Category Archives: Value

Wine Economics Part III: Reputation

“What’s in a name? That which we call a rose by any other name would smell as sweet.” The Bard strikes to the heart again. In many ways, the first two posts on Wine Economics (Part I and Part II) danced around the importance of reputation. Today, we will hit the nail squarely on the head.

Haut-Brion, Romanee-Conti, Screaming Eagle (can you tell which winery is in the United States?), Margaux. Want a taste? Go take out a loan first. These names have garnered every superlative under the heavens. Apparently, nothing smells as sweet as those that carry notable names. The famous palates of the globe (world, not theater) score these wines straight into the realm of untouchable—95 points on an off vintage. Many have earned the perfect one-zero-zero. Countdown—kaboom! Prices have taken off! All of the above wines fall into the “cult wine” category, and most readers don’t need the advice to steer clear. You don’t really have an option.

Reputation carries great weight, and that weight can pull the price down or lift it sky-high. Individual wineries work hard to differentiate themselves from the pack, and the aforementioned wine critics are one tool in the bag. Most wineries, however, will never see the famed 95+ point mark, and therefore strive for the more important 90 point threshold. Recommendation #1: If value matters to you, buy 89 point wines more often than 90+ wines. Many critics have a bias toward big and bold, largely because they taste so many wines that only the brutes stand out. A plethora of 89 point wines fill wine shop shelves waiting to be appreciated for the blend of primary and secondary aromas, balanced fruit and acidity, and food friendliness. The brutes will take a club to your meal.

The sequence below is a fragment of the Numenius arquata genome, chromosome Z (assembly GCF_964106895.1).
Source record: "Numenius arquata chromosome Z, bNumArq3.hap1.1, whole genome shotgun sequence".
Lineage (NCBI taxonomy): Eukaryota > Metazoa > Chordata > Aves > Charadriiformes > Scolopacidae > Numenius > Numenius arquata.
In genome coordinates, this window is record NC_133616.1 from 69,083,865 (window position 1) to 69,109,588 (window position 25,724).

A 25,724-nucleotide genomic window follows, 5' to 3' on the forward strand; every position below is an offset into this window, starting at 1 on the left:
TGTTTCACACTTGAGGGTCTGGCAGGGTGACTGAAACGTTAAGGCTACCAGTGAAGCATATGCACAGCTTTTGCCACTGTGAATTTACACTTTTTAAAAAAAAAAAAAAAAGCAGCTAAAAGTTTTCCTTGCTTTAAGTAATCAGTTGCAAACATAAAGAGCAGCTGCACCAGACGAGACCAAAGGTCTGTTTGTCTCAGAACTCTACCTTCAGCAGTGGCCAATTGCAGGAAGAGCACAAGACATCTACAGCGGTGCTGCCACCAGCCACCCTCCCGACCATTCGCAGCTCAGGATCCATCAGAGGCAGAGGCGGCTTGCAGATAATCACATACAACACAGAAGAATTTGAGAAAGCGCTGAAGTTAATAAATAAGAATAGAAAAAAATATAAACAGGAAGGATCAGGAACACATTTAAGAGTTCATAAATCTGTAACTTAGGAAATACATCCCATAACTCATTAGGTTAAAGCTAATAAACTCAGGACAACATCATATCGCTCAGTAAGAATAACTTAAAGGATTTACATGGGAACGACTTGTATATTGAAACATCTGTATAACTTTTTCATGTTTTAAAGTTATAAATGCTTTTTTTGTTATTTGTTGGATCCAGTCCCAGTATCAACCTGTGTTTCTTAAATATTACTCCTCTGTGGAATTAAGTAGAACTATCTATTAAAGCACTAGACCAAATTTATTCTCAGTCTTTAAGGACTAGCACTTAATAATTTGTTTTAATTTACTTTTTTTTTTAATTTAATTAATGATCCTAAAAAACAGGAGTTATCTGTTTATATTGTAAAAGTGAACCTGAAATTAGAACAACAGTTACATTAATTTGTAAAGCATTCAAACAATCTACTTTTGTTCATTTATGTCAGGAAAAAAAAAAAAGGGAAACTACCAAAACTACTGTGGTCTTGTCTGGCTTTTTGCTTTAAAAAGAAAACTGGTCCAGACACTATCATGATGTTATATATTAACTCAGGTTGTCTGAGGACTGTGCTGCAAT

Evidence also exists to deny and support Shakespeare’s claim. Many of the great wines of the world, when stripped of their name in blind taste tests, have not smelled as “sweet” to the loftiest of critics. A few famous blind tastings have lifted up the lowly, and cast the mighty down. So perhaps when we broaden “name” to a varietal, a Cabernet Sauvignon by a name other than Screaming Eagle, Caymus, or Shafer can smell as sweet, seductive, compelling, nuanced, and complex. I recommend you find out for yourself.

Now pan 180 degrees left. Lindeman’s, Columbia Crest, Hardys, Casillera del Diablo: these also carry weight—the weight of the masses. These wineries play a different game, and most of you have heard of them as a result. All of these names offer good wines under $10. Breaking into the bulk wine business requires big money, and connections with the Costco’s and Trader Joe’s of the world. These mega wineries, and many others, have succeeded at this disparate game. One thousand $10 bottles earn you as much as that bottle of Haut-Brion.